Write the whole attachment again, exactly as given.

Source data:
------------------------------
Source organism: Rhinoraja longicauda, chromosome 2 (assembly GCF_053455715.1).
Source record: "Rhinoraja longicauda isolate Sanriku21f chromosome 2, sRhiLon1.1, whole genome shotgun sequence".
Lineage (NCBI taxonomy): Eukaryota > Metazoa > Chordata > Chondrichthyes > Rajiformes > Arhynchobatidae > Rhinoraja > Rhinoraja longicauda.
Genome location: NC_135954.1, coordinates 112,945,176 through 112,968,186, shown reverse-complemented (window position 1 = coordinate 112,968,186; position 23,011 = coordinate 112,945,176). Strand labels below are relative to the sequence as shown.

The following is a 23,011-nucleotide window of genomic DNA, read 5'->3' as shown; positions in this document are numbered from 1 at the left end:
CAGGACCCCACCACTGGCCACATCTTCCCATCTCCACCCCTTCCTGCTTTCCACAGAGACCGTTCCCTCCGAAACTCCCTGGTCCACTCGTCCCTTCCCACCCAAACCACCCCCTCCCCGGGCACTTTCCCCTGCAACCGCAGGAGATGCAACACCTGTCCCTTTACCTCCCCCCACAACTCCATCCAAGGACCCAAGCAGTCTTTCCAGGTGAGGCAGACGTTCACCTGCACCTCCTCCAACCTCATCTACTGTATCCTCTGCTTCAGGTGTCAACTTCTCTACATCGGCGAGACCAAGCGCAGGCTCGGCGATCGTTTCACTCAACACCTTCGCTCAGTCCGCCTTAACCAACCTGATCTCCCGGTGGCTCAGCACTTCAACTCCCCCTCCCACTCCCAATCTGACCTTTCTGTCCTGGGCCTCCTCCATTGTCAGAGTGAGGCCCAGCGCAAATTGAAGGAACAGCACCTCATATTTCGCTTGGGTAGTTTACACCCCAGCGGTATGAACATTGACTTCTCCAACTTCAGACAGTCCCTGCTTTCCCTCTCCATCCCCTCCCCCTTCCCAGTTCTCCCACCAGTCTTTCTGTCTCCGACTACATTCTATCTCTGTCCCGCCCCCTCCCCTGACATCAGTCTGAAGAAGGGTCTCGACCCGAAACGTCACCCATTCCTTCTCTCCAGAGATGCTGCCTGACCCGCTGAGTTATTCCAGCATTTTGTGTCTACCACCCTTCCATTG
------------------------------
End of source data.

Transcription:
Source organism: Rhinoraja longicauda, chromosome 2 (assembly GCF_053455715.1).
Source record: "Rhinoraja longicauda isolate Sanriku21f chromosome 2, sRhiLon1.1, whole genome shotgun sequence".
Lineage (NCBI taxonomy): Eukaryota > Metazoa > Chordata > Chondrichthyes > Rajiformes > Arhynchobatidae > Rhinoraja > Rhinoraja longicauda.
Genome location: NC_135954.1, coordinates 112,945,176 through 112,968,186, shown reverse-complemented (window position 1 = coordinate 112,968,186; position 23,011 = coordinate 112,945,176). Strand labels below are relative to the sequence as shown.

The following is a 23,011-nucleotide window of genomic DNA, read 5'->3' as shown; positions in this document are numbered from 1 at the left end:
CAGGACCCCACCACTGGCCACATCTTCCCATCTCCACCCCTTCCTGCTTTCCACAGAGACCGTTCCCTCCGAAACTCCCTGGTCCACTCGTCCCTTCCCACCCAAACCACCCCCTCCCCGGGCACTTTCCCCTGCAACCGCAGGAGATGCAACACCTGTCCCTTTACCTCCCCCCACAACTCCATCCAAGGACCCAAGCAGTCTTTCCAGGTGAGGCAGACGTTCACCTGCACCTCCTCCAACCTCATCTACTGTATCCTCTGCTTCAGGTGTCAACTTCTCTACATCGGCGAGACCAAGCGCAGGCTCGGCGATCGTTTCACTCAACACCTTCGCTCAGTCCGCCTTAACCAACCTGATCTCCCGGTGGCTCAGCACTTCAACTCCCCCTCCCACTCCCAATCTGACCTTTCTGTCCTGGGCCTCCTCCATTGTCAGAGTGAGGCCCAGCGCAAATTGAAGGAACAGCACCTCATATTTCGCTTGGGTAGTTTACACCCCAGCGGTATGAACATTGACTTCTCCAACTTCAGACAGTCCCTGCTTTCCCTCTCCATCCCCTCCCCCTTCCCAGTTCTCCCACCAGTCTTTCTGTCTCCGACTACATTCTATCTCTGTCCCGCCCCCTCCCCTGACATCAGTCTGAAGAAGGGTCTCGACCCGAAACGTCACCCATTCCTTCTCTCCAGAGATGCTGCCTGACCCGCTGAGTTATTCCAGCATTTTGTGTCTACCACCCTTCCATTG